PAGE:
- The bidding process was suspect (a single-bid contract).
- The company that made them, Simple Brands LLC (again...a "hi-tech" company with no website?), was suspect (company officers were mostly large Rendell donors, and the principal's main experience before was with neonized skeeball machines).
- The contract was suspect (the PLCB kept saying the machines didn't cost them anything...except maintaining and supplying them, and the drone employees looking at videocamera feeds in Harrisburg, and then the drone employees sitting beside the malfunctioning behemoths).
- The machines themselves were crap.
- The whole concept was flawed from the beginning...and the PLCB knew it.
Eh? What was that last bit? Crazy, but true: jump to this story in today's Pittsburgh Post-Gazette and read about how the PLCB received a report from an internal committee prior to signing the wine kiosk contract, a report that strongly advised against going forward with the contract. For instance, the committee pegged the top problem: the kiosk idea simply sucked.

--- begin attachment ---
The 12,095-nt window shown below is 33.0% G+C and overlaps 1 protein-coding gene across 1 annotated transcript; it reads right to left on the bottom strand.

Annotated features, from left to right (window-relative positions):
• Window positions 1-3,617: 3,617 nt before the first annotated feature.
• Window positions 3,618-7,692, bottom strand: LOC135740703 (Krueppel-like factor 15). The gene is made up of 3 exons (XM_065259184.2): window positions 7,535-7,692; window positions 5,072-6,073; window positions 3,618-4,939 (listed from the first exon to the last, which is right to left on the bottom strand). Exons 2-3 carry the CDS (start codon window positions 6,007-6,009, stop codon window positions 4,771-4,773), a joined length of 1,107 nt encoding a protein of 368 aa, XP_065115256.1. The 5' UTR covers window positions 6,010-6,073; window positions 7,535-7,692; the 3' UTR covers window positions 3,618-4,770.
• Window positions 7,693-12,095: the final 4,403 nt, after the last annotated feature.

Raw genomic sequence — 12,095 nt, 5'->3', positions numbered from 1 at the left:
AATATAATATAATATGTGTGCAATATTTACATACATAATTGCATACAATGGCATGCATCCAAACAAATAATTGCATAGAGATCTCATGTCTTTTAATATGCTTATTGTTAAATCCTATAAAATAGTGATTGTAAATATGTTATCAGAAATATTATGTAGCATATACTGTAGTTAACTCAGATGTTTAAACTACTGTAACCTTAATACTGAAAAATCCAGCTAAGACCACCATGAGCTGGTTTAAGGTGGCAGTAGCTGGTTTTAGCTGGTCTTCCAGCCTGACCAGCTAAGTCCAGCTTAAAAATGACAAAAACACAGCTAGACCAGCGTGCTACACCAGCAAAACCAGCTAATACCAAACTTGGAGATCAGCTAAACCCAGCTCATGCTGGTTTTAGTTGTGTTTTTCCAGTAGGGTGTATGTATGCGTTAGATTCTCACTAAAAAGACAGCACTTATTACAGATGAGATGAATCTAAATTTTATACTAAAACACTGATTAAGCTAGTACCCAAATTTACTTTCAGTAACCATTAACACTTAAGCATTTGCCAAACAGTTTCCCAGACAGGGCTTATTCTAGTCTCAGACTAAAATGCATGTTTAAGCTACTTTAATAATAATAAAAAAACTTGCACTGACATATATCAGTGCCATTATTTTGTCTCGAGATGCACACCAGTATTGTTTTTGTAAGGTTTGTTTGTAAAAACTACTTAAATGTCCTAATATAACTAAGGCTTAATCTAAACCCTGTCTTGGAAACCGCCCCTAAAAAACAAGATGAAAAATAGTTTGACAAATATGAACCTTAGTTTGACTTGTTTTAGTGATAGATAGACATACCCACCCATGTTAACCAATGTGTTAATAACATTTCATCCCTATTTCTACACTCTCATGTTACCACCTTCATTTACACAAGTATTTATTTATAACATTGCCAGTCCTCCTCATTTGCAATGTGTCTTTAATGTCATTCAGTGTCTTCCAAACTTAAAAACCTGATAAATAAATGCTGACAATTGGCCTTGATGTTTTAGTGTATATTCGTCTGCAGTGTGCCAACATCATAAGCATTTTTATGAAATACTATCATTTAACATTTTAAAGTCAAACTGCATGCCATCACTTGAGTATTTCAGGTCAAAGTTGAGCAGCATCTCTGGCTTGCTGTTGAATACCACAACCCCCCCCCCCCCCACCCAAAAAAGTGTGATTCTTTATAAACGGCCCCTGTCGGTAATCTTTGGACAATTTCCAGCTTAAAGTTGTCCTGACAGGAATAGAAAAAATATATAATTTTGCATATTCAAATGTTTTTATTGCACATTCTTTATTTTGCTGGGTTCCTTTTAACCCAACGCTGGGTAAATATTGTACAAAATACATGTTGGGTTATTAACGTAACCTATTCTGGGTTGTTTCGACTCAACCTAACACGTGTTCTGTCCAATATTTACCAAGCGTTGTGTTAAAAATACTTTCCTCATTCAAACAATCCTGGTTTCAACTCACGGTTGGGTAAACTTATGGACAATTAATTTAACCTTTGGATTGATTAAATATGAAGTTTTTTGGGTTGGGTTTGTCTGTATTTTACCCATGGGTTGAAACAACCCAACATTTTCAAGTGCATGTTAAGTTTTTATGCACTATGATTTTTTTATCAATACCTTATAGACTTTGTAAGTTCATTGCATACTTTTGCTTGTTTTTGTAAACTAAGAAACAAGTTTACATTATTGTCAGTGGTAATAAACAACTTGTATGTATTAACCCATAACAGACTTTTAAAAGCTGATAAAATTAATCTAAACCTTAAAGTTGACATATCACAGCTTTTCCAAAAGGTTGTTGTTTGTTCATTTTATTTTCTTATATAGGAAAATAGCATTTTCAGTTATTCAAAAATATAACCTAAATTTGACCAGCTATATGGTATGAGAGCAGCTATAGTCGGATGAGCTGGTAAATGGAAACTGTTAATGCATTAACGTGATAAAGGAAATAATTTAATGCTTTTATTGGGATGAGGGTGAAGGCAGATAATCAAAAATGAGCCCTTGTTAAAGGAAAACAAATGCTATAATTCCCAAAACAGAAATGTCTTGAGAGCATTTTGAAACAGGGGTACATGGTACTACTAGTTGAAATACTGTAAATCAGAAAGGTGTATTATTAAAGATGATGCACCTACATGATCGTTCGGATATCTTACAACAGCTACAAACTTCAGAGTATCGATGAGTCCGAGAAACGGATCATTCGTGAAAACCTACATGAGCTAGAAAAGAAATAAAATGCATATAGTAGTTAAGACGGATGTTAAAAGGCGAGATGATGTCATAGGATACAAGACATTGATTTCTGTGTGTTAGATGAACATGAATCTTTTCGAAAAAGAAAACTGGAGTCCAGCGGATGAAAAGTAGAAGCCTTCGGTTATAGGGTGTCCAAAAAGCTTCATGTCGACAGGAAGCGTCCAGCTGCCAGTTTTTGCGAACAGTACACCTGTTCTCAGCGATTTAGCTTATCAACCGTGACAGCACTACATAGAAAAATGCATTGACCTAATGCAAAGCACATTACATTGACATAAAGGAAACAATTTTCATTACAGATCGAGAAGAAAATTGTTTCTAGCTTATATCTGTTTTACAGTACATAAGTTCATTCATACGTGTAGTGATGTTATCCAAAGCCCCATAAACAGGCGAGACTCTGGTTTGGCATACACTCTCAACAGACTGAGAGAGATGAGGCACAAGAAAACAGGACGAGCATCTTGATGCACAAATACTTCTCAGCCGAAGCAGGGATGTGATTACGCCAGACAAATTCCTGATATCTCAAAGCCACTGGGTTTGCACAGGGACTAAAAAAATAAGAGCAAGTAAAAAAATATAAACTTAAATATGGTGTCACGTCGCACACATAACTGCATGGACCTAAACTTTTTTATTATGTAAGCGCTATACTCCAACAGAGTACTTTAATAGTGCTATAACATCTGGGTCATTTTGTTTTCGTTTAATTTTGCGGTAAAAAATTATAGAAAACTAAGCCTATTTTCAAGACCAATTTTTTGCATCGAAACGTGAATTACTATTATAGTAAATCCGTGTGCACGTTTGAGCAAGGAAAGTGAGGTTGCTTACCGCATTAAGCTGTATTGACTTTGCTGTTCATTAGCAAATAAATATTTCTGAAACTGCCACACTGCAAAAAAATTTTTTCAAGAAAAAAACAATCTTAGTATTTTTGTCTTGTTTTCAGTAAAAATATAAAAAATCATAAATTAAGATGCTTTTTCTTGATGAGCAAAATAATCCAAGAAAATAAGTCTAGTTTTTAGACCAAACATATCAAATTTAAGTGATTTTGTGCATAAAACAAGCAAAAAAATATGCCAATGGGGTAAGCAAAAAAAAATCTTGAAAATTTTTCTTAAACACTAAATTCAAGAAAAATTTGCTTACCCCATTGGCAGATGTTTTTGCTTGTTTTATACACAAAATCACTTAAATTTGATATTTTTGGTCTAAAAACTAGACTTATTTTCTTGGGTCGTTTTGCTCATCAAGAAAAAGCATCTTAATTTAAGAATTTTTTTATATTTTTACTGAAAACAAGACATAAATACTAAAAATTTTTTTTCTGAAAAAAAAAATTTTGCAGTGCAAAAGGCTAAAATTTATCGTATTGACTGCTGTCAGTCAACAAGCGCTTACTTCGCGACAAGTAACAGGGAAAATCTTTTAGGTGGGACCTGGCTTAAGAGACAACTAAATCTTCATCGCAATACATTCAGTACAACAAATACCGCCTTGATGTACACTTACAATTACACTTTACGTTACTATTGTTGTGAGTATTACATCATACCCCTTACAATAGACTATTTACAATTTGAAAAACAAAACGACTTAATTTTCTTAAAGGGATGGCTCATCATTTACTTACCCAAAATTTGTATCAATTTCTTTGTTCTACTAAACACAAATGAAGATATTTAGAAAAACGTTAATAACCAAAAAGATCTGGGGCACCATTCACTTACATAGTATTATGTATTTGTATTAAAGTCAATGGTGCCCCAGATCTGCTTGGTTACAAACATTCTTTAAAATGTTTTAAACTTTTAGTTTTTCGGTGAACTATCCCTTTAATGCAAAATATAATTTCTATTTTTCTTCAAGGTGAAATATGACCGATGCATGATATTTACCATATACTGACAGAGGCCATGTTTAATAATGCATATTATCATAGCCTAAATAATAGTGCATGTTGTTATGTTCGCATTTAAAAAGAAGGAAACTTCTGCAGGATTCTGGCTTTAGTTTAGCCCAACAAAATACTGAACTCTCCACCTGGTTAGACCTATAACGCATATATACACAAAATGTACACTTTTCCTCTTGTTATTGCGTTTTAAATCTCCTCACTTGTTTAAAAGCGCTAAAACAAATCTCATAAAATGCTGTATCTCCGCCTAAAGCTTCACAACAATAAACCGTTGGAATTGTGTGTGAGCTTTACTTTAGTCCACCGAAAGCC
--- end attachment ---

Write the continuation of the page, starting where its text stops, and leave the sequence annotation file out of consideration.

"The committee has a general concern that the proposed process for purchasing products via the kiosk machine is cumbersome and may meet with public criticism for not being 'user-friendly,'" according to the evaluation memo submitted by Matthew Bembenick, a middle manager who recently left his position with the LCB.
Smart people they had working at the PLCB...too bad they not only didn't listen to them, they completely disowned the report, and 'disappeared' it in Orwellian fashion:
The day after the committee submitted its recommendation, an attorney for the LCB instructed employees to hand over all hard copies of the report and to delete all electronic copies.